Crete and mighty!

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Crete and mighty!

 Lucy Daltroff finds the world’s oldest road in Crete and traces the rebirth of the island’s Jewish community 

The Island of Crete
The Island of Crete

“And that,” said our English guide, pointing directly in front of her, “is the oldest paved road in the whole of western civilisation.” 

Here I was in Knossos, exploring the remains of the palace dating back to 2000BC that was once the ceremonial and political centre of the Minoan civilisation and the road in question led to the port.

Considered Europe’s oldest city, Knossos is full of character, but visitors still need a little imagination to understand exactly what it was like in its prime, when 100,000 people lived in and around its perimeter.

What is less well known is that some of them were Jewish, as inscriptions now found provide evidence there was a Jewish community originating from Egypt, during the first century BC.

The valuable advice I had was to first visit the nearby archaeological museum in Heraklion, the capital, to understand more about the way of life of the Minoans.

Although the museum is modern and well-organised, it’s so bursting with artefacts found in Knossos that it can be problematic knowing where to look first.

A view over the bay in Crete

I loved the contemporary-looking jewellery and the colourful frescoes, but it was the bull’s head carved in stone that appealed the most.  It was used as a vessel for holding liquid during religious ceremonies and is so beautifully contoured that it seemed ageless.

I had arrived six days earlier with my husband and immediately realised we had totally underestimated the size of this
Greek island.

It was obvious that even if hiring a car, it would be impossible to see many of the attractions in just a week.  This gave us a wonderful excuse to spend more time at our base, the luxurious Porto Elounda Golf & Spa Resort, a well-run establishment with its own private beach and two beautiful boats anchored in the bay that can be chartered by guests.

The hotel is part of the Elounda Hotels and Resorts founded by Spyros Kokotos, a well-known Greek architect.  Interestingly, for the past few years, its sister hotel next door – the Elounda Peninsula – has opened especially early  in the season for  a large party of French-Jewish clients who  bring their own rabbi and celebrate Pesach here against this beautiful setting.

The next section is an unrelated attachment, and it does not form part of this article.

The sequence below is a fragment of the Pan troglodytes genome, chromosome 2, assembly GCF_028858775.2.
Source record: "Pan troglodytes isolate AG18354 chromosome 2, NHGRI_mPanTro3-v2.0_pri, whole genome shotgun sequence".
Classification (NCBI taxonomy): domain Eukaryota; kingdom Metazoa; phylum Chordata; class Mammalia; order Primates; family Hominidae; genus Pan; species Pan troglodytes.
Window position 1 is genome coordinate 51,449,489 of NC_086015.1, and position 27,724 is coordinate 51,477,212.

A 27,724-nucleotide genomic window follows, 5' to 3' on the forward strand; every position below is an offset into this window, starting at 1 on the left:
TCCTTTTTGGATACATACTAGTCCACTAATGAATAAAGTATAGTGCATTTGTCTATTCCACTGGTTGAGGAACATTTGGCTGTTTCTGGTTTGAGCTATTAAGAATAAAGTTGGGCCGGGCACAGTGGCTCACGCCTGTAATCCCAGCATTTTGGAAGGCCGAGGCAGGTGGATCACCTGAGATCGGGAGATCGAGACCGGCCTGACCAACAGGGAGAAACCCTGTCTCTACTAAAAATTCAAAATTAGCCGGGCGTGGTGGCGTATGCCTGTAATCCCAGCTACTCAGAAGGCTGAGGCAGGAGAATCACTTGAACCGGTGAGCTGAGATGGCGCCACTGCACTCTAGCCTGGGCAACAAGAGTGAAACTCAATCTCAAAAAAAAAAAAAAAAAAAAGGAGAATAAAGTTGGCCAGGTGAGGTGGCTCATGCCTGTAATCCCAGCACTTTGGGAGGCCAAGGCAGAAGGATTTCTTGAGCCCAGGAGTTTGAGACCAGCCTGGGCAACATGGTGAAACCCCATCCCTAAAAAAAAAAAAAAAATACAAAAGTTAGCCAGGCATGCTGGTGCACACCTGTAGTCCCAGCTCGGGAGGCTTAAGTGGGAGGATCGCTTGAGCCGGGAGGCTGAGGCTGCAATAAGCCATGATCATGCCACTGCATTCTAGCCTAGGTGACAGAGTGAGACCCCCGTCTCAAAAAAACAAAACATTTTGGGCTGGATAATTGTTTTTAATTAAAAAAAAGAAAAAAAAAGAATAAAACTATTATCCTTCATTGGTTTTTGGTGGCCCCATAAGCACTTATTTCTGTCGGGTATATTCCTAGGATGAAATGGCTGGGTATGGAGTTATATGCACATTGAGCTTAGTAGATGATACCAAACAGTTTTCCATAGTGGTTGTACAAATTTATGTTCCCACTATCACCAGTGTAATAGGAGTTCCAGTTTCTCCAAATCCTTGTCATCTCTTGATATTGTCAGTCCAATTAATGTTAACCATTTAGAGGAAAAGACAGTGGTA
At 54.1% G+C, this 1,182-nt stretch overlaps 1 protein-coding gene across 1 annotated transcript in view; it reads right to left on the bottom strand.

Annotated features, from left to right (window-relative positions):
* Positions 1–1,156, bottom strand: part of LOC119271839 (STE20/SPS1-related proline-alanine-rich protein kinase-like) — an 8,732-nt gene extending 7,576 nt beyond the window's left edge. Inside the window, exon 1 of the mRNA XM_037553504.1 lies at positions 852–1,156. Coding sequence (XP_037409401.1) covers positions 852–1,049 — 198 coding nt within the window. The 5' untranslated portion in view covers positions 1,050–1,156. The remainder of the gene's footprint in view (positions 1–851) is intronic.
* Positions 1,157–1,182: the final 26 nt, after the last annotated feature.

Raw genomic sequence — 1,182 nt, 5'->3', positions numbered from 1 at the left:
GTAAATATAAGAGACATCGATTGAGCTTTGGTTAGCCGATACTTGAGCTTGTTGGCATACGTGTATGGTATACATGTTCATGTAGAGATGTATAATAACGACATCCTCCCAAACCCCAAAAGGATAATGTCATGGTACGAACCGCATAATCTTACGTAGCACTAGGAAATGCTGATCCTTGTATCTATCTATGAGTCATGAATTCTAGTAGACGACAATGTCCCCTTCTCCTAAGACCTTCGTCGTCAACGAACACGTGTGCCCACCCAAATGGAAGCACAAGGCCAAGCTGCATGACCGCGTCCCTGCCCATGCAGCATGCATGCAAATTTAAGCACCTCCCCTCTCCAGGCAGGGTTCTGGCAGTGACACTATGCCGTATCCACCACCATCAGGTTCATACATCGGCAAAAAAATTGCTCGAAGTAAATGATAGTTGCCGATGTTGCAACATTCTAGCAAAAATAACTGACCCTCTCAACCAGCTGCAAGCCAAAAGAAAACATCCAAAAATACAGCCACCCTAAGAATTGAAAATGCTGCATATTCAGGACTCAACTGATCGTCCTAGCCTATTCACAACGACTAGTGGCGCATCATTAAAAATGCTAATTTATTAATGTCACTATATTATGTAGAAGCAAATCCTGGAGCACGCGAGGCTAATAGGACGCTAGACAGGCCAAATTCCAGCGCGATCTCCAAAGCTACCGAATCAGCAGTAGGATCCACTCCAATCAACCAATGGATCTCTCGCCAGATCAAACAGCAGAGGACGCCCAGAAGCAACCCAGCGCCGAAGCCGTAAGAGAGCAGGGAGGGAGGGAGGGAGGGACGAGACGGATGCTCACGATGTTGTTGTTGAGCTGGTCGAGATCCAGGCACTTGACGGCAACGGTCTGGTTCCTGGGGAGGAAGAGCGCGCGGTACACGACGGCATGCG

One of the premium living rooms at Porto Elounda Golf & Spa Resort

On a cooler morning, we took the half-hour walk to the village of Elounda. A line of cafés and restaurants overlook the bright turquoise sea and it was here, talking to a friendly local, that we found out about two important historic sites nearby.

The first is the remains of a sunken city, Olous, a powerful trading centre from 500 BC, which is mostly visible to snorkelers and divers.  The water was so clear we were able to peer down and make out the layout and streets without donning flippers.

A short ferry ride brings visitors to Spinalonga, now famous thanks to Victoria Hislop’s book, The Island, in which she brings to life the sadness of the leper population who were forced to live out their existence in exile.

There has been a Jewish link to Crete throughout its history, primarily because of its position away from the mainland and proximity to Egypt, North Africa and Palestine, meaning it was influenced by important trade routes.

Lucy at the port in the capital, Heraklion

Under its many occupations, the Jews of Crete were a distinct thread of continuity, until many emigrated in the 19th century, leaving just one community in Chania, the second city.

Then in 1944, when Greece was occupied by the Nazis, the Gestapo rounded up the entire Jewish population of about 300 and put them on a boat – with the end destination of Auschwitz.

They never arrived, for the British torpedoed the ship and all were tragically killed.

This tragic act could have ended a centuries-long Jewish association with Crete, but then along came Nicholas Stavroulakis, a scholar and academic born to a Turkish-Jewish mother and a Cretan-Greek Orthodox father.

In 1974, armed with a PhD from the Hebrew University of Jerusalem, Stavroulakis returned to his grandfather’s house in Chania, and made it his mission to restore the synagogue.

As he said at the time: “Not only had the Jews all been killed, but our very history was being erased. To my mind, it had to be saved at all costs.”

He worked with spirit and energy to restore the building and the tiny community. He passed away last year, but the Etz Hayyim Synagogue still holds weekly Shabbat services.  The reborn mikveh is fed by a minor spring, and in a small hallway is a simple shrine with plaques poignantly bearing the names of the Jews of Chania, who perished in 1944.

Lucy’s travel tips: 

Lucy stayed at Porto Elounda Golf & Spa Resort (, where prices start from £181 per night and Yotelair Gatwick Airport (  She visited Heraklion Archaeological Museum ( and Etz Hayyim Synagogue (


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